The primary challenge here was twofold. The first was creating the data framework and articulating what patterns they needed on their dashboards to take decisions. The second was to then operationalise their needs through a tech platform. In our experience, even if organisations can articulate their needs, they invariably struggle with developing tech to serve those needs—what workflows do they need on the mobile app? What are the scenarios they would want the app to cover? How should they think about user interface design? How will the different systems (mobile app and the dashboard) talk to each other? This is where the aptitude for technology is lacking, and it’s often visible across various levels of the organisation.

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We need a stronger tech ecosystem in our sector, and all stakeholders must play a role in building it | Picture courtesy: ©Bill & Melinda Gates Foundation / Frederic Courbet

2. Change management processes are missing

When people aren’t comfortable with the technology they’re expected to use, they might be resistant towards new solutions. This comes from a lack of training and change management processes in the organisation.

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Change management is at all levels—leadership, middle management, and even field staff—where a lot of tech adoption needs to happen. For example, many public health programmes have ASHA or Anganwadi workers using government apps for data entry. Now, if any new programme asks them to switch to a new app, it becomes a resistance point for them, as it increases their workload. They can easily say that the app is not working when they are not able to deliver well. And the middle management or leadership teams are not able to cross-question them as they usually don’t have direct access to the app. Staff may also have misgivings about the purpose of such tech—often wondering if it’s meant to facilitate their work or monitor/replace them. Either they don’t know how to use the tech, don’t trust the apps, or don’t find them useful because they haven’t been adequately informed, or the tech solution has not been designed by engaging them. All these change management issues lead to lower adoption of tech in the programmes.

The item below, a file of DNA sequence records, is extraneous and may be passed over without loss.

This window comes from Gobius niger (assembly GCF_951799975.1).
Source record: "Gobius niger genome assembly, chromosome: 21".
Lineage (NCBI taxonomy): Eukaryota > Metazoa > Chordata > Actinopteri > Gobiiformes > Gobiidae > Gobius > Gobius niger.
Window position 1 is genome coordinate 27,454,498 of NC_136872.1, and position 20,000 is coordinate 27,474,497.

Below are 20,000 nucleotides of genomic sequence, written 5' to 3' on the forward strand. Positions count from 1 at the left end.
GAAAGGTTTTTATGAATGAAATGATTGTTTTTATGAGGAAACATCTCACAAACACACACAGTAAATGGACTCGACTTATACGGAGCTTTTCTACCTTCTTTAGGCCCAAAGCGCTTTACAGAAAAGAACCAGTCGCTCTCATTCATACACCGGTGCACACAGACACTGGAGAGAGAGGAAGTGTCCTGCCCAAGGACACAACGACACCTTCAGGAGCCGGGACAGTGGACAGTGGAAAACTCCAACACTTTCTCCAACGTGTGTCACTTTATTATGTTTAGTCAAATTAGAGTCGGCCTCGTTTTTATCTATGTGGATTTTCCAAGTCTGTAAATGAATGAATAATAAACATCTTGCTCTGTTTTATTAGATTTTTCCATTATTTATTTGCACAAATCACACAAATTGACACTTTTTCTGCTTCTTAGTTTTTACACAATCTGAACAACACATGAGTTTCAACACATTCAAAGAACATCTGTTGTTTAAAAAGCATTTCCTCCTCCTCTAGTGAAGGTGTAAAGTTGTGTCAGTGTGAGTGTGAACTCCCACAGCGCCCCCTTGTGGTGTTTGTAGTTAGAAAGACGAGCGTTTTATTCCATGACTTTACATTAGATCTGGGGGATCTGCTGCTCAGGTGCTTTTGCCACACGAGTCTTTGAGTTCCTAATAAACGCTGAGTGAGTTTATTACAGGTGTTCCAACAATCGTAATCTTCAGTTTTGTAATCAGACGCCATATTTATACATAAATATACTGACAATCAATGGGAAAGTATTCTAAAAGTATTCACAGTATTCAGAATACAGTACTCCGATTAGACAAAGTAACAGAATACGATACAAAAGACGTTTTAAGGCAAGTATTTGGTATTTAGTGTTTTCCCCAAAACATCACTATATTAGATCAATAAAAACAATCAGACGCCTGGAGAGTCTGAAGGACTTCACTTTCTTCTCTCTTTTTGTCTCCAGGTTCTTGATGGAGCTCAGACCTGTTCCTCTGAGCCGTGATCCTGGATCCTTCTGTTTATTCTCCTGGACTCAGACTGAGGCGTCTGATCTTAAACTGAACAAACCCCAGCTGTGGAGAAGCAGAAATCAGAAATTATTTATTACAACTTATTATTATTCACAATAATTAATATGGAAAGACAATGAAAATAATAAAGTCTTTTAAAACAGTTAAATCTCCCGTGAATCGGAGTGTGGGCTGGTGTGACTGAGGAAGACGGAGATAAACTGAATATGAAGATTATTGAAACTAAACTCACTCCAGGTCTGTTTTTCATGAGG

3. Leadership is often disinterested in tech

As with any new idea in organisations with a centralised decision-making approach, tech adoption depends on the inclination of the leadership team. If the leadership is averse to technology, we do not see its adoption in spite of the push from middle management or other employees.

Sometimes the leadership is not clear about what they want on the dashboard and merely tell the programme management team where they need to introduce tech. Both parties may not be motivated to deploy tech or use it. Further, not everyone in the leadership is equipped to make data-driven decisions.

This tech orientation in our experience is more likely to be found within CSR teams, philanthropies, or large nonprofits where the leadership comes from a corporate or tech background and understands data-driven decision-making. So even if these senior team members aren’t part of day-to-day discussions and decision-making, they have at least mandated that their organisation or programme be digitised to the extent possible. This ensures efficiency and no time is wasted in converting paper data into Excel data and so on.

Sometimes there is a genuine lack of tech exposure among an organisation’s leadership.

The problem isn’t always about disinterest in tech. Sometimes there is a genuine lack of tech exposure among an organisation’s leadership. But because of this, the potential benefits of digitisation go unappreciated, leaving organisations with a hands-off approach from the team members. The result: half-hearted or failed tech adoption.

4. Donors don’t incentivise tech enough, or effectively

It’s not uncommon to find nonprofit organisations that adapt to the mandate of their donors. Since most grants do not prioritise or incentivise technology adoption as part of programme implementation, the same priorities tend to trickle down into the decision-making of nonprofits as well. Therefore, the push for tech needs to come from funders. Often we see that nonprofit leadership is disinterested in or not aligned with deploying tech when the funding they get is programme-specific. And if the programme does not have the budget for tech, which is usually the case, they find it hard to provision a budget for technology.